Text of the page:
Gabrielle 'Coco' Chanel is probably the most famous fashion designer in history.
Gabrille 'Coco' Chanel is probably the most famous fashion designer in history.

My whole week went this way, traveling from town to town gleaning the little bits of history that made up Mme. Chanel’s early years. I learned more about French history than about Coco.

The ancient Roman and Gallic presence throughout the region was very much still in evidence.
To the south of Clermont-Ferrand is the village of Issoire, in the area known as the "Tuscany of the Auvergne" for the delicate light in the rolling countryside.

The Chanel family lived here for a while in two different houses, the second being simpler and plainer than the first.

Next I toured the town of Courpière. Coco Chanel’s mother was originally from this little village of the Puy-de-Dôme, and it’s where Gabrielle Chanel spent the largest part of her childhood.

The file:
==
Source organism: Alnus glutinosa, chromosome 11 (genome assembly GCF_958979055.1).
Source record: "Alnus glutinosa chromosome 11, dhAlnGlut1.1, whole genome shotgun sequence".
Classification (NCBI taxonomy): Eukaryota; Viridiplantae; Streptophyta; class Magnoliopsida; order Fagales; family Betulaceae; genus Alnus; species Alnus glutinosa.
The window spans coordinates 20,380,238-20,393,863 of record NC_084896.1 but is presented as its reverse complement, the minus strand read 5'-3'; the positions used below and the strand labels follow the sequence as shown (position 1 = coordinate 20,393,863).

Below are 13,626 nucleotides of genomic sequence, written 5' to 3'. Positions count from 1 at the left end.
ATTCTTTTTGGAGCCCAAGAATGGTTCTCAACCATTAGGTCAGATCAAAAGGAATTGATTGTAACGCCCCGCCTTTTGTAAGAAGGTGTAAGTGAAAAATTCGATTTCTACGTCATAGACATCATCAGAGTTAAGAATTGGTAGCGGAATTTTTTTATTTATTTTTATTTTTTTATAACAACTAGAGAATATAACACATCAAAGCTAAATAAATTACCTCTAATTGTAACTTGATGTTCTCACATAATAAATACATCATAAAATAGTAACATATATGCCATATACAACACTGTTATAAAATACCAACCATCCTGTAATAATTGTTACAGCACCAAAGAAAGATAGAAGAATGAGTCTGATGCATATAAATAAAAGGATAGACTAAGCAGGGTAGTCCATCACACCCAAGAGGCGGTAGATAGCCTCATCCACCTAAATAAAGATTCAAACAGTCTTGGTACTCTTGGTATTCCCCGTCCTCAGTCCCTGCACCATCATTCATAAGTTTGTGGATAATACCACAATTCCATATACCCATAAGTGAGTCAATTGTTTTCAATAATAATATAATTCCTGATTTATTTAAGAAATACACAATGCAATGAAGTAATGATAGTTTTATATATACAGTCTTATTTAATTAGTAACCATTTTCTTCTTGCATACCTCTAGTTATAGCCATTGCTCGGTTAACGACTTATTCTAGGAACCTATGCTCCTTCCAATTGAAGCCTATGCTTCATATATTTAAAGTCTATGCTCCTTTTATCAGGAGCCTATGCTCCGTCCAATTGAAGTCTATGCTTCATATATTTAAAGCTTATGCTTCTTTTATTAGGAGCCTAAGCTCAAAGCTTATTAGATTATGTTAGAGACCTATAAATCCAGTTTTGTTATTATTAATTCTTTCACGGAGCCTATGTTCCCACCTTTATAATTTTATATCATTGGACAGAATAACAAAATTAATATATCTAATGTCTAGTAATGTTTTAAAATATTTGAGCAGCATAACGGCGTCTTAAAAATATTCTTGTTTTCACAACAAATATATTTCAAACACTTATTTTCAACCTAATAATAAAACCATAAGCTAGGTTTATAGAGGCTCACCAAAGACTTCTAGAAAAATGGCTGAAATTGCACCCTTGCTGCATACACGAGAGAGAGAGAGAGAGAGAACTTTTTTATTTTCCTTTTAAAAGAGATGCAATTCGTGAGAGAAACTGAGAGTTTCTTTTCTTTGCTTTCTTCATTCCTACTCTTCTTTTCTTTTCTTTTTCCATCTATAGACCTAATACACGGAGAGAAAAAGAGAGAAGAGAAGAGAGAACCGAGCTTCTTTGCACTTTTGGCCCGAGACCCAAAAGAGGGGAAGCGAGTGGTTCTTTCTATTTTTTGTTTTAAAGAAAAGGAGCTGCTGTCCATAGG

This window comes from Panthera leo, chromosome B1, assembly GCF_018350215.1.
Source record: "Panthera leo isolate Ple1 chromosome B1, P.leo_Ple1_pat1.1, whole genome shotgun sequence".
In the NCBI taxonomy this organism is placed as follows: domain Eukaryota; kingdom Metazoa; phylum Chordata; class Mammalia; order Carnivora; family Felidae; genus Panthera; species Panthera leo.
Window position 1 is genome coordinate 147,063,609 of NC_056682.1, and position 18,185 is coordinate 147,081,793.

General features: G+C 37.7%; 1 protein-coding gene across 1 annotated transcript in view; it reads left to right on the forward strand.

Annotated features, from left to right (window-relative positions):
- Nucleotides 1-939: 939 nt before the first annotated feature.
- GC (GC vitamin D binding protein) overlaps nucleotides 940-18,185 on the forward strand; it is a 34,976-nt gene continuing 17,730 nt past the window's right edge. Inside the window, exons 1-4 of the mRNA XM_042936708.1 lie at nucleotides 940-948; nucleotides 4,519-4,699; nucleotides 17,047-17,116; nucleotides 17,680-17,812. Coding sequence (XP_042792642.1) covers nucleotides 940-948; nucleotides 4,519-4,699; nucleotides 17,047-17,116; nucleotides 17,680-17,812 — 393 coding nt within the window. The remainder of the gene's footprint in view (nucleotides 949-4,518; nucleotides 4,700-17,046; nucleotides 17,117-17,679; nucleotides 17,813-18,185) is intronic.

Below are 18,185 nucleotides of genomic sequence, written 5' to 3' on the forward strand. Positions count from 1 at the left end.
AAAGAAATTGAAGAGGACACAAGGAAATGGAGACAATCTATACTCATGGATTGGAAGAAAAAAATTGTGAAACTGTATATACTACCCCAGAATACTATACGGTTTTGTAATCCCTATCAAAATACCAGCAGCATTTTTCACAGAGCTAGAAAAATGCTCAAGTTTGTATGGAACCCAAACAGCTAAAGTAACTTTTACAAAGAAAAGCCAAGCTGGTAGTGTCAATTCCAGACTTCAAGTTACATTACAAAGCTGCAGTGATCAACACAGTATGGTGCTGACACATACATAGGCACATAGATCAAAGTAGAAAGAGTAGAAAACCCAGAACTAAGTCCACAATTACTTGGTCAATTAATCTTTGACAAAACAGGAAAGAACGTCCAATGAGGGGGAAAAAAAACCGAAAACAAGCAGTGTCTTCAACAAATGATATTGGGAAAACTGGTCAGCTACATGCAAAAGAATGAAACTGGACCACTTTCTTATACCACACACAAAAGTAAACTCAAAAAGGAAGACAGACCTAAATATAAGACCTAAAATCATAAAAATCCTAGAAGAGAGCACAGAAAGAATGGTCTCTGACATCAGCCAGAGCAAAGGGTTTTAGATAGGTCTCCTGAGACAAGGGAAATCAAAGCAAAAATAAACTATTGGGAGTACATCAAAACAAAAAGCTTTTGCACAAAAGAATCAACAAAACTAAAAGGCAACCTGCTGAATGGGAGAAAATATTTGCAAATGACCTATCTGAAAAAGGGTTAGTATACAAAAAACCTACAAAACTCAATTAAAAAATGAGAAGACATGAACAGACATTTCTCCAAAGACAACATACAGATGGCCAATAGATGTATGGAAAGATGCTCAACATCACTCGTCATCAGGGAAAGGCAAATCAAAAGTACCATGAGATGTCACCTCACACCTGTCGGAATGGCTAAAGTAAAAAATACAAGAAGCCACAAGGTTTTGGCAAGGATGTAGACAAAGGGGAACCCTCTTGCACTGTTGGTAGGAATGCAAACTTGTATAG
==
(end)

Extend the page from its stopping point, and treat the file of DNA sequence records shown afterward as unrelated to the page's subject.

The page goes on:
The Puy-de-Dôme is the area surrounded by more than 80 dormant volcanoes. It is amazing to be in blooming fields that fade into the distant hills, and see a snow-capped spine of mountains above them. It really is beautiful country.

History is all around us, especially when traveling in Europe. I continued on to Varennes-sur-Allier. That’s where I was reminded of my early school years studying Latin. We translated Julius Caesar’s writings as an exercise.

Clermont-Ferrand
Clermont-Ferrand

Here I was walking through my old textbook, "All Gaul is divided into three parts . . . " looking at the remains of the Gallo-Roman époque of French history that nearly smothered the village in antiquity.